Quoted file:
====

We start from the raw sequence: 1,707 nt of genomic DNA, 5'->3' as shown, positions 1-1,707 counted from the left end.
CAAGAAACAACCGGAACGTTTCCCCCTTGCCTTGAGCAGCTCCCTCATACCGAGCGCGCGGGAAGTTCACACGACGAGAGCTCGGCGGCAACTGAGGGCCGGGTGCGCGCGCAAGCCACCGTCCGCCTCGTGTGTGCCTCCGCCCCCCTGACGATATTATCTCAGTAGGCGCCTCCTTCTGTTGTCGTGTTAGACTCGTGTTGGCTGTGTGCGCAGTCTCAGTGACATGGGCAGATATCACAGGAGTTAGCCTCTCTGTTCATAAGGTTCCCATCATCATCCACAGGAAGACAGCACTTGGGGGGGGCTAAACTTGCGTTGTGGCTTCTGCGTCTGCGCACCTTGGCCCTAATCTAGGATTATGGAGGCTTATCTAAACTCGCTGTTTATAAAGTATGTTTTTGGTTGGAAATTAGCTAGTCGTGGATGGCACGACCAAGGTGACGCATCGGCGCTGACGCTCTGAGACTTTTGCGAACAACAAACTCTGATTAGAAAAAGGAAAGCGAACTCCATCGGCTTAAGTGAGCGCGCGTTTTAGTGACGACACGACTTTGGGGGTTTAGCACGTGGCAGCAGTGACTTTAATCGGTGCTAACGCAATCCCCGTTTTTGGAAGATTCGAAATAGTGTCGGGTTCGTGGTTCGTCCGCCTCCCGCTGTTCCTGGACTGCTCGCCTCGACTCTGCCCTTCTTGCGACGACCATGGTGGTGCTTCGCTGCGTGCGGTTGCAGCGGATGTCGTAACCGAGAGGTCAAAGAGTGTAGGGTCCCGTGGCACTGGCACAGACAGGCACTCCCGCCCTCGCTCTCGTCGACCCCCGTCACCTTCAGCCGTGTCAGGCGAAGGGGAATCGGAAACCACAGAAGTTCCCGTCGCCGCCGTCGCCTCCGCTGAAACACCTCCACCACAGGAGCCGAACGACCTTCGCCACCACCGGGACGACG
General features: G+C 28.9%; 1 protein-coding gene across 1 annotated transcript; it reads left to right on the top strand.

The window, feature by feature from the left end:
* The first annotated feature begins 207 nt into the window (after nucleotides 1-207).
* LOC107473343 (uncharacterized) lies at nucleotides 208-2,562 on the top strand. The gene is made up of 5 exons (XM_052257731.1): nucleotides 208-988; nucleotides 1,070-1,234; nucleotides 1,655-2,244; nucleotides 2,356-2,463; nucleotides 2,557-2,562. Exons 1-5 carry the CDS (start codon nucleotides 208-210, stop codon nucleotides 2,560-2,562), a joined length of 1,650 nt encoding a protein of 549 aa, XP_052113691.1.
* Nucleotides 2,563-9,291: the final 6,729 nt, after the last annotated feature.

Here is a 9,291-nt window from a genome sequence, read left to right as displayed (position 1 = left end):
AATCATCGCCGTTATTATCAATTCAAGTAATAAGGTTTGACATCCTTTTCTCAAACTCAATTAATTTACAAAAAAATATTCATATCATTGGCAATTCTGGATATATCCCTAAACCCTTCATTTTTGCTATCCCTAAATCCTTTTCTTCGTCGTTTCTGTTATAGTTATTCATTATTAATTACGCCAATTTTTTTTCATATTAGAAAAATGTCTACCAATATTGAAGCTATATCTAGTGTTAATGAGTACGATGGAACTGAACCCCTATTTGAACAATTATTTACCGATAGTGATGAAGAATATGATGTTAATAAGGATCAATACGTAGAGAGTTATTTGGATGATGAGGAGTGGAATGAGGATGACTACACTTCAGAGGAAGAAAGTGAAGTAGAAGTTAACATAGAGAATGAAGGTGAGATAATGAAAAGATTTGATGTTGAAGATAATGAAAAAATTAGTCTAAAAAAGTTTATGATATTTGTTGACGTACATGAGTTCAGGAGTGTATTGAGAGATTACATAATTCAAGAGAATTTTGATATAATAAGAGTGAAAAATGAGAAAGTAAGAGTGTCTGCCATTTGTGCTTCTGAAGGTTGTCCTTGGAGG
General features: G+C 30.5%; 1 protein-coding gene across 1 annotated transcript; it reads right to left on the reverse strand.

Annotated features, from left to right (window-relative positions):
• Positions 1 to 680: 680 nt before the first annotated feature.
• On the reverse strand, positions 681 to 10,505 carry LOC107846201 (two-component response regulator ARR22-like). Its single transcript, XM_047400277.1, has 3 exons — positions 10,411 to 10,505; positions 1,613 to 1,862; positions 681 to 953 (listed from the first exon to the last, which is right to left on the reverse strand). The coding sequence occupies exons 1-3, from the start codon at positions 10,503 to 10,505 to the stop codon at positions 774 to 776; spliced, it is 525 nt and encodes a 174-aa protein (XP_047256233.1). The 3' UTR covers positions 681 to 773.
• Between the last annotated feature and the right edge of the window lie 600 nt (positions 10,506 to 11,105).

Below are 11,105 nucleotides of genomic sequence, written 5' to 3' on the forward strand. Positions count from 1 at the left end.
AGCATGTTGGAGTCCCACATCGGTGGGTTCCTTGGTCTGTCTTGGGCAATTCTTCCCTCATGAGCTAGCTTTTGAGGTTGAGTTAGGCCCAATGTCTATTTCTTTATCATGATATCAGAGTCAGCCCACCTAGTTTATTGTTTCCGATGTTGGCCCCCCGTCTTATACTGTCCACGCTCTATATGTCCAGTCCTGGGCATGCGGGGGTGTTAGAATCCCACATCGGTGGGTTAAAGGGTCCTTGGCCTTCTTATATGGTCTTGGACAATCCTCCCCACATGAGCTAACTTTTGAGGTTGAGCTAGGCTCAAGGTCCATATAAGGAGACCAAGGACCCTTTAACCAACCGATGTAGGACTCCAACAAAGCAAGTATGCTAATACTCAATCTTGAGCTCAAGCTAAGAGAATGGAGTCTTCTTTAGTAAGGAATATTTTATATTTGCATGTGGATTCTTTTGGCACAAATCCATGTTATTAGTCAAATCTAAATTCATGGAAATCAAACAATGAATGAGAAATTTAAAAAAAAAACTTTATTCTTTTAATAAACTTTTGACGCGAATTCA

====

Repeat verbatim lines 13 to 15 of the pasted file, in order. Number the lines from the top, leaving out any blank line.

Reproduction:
• On the reverse strand, positions 681 to 10,505 carry LOC107846201 (two-component response regulator ARR22-like). Its single transcript, XM_047400277.1, has 3 exons — positions 10,411 to 10,505; positions 1,613 to 1,862; positions 681 to 953 (listed from the first exon to the last, which is right to left on the reverse strand). The coding sequence occupies exons 1-3, from the start codon at positions 10,503 to 10,505 to the stop codon at positions 774 to 776; spliced, it is 525 nt and encodes a 174-aa protein (XP_047256233.1). The 3' UTR covers positions 681 to 773.
• Between the last annotated feature and the right edge of the window lie 600 nt (positions 10,506 to 11,105).

Below are 11,105 nucleotides of genomic sequence, written 5' to 3' on the forward strand. Positions count from 1 at the left end.